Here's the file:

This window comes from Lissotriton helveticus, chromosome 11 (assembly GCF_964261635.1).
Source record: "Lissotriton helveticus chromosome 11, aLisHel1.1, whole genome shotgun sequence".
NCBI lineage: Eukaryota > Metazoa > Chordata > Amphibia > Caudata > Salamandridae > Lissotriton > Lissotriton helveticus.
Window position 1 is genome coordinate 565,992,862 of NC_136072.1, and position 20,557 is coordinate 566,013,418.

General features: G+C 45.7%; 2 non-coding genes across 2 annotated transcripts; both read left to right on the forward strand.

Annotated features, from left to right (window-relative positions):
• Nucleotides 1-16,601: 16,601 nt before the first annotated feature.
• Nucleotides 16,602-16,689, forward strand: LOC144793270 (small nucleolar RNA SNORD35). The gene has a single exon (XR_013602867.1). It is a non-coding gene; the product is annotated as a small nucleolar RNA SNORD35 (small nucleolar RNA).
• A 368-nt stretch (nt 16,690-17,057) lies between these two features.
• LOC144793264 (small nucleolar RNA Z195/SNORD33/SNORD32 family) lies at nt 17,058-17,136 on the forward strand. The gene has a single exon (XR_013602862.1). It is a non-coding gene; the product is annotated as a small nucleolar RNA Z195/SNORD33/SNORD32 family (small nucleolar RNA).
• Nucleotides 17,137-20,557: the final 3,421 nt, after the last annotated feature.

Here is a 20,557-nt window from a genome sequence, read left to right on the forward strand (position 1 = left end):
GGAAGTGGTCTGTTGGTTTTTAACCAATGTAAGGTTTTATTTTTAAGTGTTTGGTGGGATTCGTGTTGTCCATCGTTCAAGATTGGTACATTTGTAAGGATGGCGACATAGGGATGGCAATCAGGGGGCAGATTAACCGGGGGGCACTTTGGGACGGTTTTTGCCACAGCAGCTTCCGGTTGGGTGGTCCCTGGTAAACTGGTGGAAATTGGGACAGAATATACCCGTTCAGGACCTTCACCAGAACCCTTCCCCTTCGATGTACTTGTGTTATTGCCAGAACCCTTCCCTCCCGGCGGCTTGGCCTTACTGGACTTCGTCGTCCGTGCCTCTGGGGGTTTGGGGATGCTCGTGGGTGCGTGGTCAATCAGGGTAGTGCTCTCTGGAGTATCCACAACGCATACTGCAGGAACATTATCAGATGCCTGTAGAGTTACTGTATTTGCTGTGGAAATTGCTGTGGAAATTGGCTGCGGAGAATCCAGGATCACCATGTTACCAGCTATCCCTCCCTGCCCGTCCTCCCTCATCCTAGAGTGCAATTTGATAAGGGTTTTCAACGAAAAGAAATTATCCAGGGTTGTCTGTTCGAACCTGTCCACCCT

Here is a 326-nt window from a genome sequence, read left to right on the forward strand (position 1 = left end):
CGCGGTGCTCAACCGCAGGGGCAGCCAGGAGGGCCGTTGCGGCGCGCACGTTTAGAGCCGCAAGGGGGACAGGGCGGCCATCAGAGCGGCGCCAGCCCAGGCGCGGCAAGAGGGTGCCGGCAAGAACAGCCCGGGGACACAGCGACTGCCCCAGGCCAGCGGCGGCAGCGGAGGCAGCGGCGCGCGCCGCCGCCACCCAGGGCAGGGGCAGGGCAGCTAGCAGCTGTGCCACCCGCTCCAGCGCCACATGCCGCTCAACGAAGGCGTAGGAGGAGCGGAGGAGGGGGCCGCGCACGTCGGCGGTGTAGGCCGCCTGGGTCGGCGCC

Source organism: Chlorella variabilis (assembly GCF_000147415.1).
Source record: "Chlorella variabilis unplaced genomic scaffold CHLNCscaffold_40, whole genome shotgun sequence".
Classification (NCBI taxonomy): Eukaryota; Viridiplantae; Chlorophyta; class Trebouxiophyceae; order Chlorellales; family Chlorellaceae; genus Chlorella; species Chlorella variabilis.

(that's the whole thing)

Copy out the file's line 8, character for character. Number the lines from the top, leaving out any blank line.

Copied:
• Nucleotides 16,602-16,689, forward strand: LOC144793270 (small nucleolar RNA SNORD35). The gene has a single exon (XR_013602867.1). It is a non-coding gene; the product is annotated as a small nucleolar RNA SNORD35 (small nucleolar RNA).